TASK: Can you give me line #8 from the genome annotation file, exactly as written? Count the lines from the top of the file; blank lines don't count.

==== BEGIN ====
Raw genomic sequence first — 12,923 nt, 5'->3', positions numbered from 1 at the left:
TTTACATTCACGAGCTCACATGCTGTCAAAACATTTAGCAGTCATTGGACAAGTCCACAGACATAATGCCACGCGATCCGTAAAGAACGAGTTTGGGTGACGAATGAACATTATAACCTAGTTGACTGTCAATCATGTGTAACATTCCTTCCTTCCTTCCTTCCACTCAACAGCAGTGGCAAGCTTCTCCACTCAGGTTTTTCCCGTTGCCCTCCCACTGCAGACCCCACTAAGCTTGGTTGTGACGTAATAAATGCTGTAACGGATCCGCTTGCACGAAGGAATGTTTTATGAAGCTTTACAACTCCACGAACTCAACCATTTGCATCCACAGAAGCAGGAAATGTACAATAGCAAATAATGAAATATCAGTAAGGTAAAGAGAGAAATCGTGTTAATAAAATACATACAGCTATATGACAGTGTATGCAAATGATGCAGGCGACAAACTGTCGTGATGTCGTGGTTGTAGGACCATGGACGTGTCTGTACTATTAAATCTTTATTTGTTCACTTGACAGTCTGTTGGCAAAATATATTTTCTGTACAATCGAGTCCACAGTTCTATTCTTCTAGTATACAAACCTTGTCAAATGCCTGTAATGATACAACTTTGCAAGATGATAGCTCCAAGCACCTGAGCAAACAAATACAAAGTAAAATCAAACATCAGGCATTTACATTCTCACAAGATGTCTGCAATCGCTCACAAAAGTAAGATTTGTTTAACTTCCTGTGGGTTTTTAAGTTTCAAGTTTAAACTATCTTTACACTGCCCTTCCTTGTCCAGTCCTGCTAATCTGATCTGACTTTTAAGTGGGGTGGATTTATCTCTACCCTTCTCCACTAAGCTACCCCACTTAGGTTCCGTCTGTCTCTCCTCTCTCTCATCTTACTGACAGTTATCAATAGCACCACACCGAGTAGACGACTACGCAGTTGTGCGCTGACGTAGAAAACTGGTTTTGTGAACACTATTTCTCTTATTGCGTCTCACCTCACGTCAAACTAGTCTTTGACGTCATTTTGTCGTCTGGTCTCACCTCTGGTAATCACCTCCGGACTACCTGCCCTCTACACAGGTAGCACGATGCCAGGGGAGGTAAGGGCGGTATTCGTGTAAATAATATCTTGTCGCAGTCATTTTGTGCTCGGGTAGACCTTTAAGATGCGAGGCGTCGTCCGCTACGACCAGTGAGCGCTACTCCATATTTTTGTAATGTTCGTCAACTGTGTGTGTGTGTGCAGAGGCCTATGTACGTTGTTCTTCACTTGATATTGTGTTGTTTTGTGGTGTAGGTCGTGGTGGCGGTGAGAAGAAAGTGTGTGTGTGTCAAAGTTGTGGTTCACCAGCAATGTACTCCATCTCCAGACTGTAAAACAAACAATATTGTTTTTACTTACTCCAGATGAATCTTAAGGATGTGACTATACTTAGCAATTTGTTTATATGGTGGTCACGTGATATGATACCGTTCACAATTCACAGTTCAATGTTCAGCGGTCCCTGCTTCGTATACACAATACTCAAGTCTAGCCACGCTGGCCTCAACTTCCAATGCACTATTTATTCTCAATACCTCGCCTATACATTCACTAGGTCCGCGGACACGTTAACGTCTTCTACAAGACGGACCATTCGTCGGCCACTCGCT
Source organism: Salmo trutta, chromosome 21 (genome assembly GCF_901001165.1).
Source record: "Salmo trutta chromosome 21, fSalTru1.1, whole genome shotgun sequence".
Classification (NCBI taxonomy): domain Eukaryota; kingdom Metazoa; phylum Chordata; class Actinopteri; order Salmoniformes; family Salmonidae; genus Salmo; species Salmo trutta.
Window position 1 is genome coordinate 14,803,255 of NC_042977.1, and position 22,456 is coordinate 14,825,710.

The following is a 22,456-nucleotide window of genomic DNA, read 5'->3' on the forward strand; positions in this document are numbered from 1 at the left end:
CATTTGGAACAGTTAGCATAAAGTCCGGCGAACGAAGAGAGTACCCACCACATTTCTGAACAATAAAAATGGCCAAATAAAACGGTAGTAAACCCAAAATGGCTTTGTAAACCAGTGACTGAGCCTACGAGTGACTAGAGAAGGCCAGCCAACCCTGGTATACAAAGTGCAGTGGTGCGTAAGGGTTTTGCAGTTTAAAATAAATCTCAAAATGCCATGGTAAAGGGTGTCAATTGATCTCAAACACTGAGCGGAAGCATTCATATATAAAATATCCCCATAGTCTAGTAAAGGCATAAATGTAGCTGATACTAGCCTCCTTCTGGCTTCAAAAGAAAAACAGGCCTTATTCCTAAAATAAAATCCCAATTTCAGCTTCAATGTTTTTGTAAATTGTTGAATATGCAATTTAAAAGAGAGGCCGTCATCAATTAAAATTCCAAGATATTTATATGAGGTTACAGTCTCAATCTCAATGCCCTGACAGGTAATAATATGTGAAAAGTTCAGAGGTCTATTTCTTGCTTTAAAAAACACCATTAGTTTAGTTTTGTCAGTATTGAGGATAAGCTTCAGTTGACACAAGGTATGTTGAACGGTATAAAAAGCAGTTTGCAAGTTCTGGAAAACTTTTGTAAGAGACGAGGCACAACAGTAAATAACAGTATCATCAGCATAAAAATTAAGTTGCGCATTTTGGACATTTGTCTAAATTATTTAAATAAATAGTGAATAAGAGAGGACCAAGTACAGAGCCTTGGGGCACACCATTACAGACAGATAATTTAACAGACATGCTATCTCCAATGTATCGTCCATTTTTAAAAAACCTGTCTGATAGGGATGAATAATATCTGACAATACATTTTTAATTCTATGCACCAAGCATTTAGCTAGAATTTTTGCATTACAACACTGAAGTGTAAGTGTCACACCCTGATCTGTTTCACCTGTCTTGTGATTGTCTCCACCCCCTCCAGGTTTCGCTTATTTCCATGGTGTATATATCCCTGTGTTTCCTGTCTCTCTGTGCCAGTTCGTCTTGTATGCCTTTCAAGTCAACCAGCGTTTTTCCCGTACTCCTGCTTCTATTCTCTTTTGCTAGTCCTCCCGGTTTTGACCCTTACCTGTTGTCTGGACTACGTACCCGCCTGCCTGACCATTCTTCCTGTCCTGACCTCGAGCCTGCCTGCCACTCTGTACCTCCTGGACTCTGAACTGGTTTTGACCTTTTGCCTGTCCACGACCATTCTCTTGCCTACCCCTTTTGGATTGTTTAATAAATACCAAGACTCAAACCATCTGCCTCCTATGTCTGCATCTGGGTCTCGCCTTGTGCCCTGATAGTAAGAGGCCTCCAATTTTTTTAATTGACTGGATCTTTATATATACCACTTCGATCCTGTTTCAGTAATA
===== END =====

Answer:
CATTTGGAACAGTTAGCATAAAGTCCGGCGAACGAAGAGAGTACCCACCACATTTCTGAACAATAAAAATGGCCAAATAAAACGGTAGTAAACCCAAAATGGCTTTGTAAACCAGTGACTGAGCCTACGAGTGACTAGAGAAGGCCAGCCAACCCTGGTATACAAAGTGCAGTGGTGCGTAAGGGTTTTGCAGTTTAAAATAAATCTCAAAATGCCATGGTAAAGGGTGTCAATTGATCTCAAACACTGAGCGGAAGCATTCATATATAAAATATCCCCATAGTCTAGTAAAGGCATAAATGTAGCTGATACTAGCCTCCTTCTGGCTTCAAAAGAAAAACAGGCCTTATTCCTAAAATAAAATCCCAATTTCAGCTTCAATGTTTTTGTAAATTGTTGAATATGCAATTTAAAAGAGAGGCCGTCATCAATTAAAATTCCAAGATATTTATATGAGGTTACAGTCTCAATCTCAATGCCCTGACAGGTAATAATATGTGAAAAGTTCAGAGGTCTATTTCTTGCTTTAAAAAACACCATTAGTTTAGTTTTGTCAGTATTGAGGATAAGCTTCAGTTGACACAAGGTATGTTGAACGGTATAAAAAGCAGTTTGCAAGTTCTGGAAAACTTTTGTAAGAGACGAGGCACAACAGTAAATAACAGTATCATCAGCATAAAAATTAAGTTGCGCATTTTGGACATTTGTCTAAATTATTTAAATAAATAGTGAATAAGAGAGGACCAAGTACAGAGCCTTGGGGCACACCATTACAGACAGATAATTTAACAGACATGCTATCTCCAATGTATCGTCCATTTTTAAAAAACCTGTCTGATAGGGATGAATAATATCTGACAATACATTTTTAATTCTATGCACCAAGCATTTAGCTAGAATTTTTGCATTACAACACTGAAGTGTAAGTGTCACACCCTGATCTGTTTCACCTGTCTTGTGATTGTCTCCACCCCCTCCAGGTTTCGCTTATTTCCATGGTGTATATATCCCTGTGTTTCCTGTCTCTCTGTGCCAGTTCGTCTTGTATGCCTTTCAAGTCAACCAGCGTTTTTCCCGTACTCCTGCTTCTATTCTCTTTTGCTAGTCCTCCCGGTTTTGACCCTTACCTGTTGTCTGGACTACGTACCCGCCTGCCTGACCATTCTTCCTGTCCTGACCTCGAGCCTGCCTGCCACTCTGTACCTCCTGGACTCTGAACTGGTTTTGACCTTTTGCCTGTCCACGACCATTCTCTTGCCTACCCCTTTTGGATTGTTTAATAAATACCAAGACTCAAACCATCTGCCTCCTATGTCTGCATCTGGGTCTCGCCTTGTGCCCTGATAGTAAGAGGCCTCCAATTTTTTTAATTGACTGGATCTTTATATATACCACTTCGATCCTGTTTCAGTAATA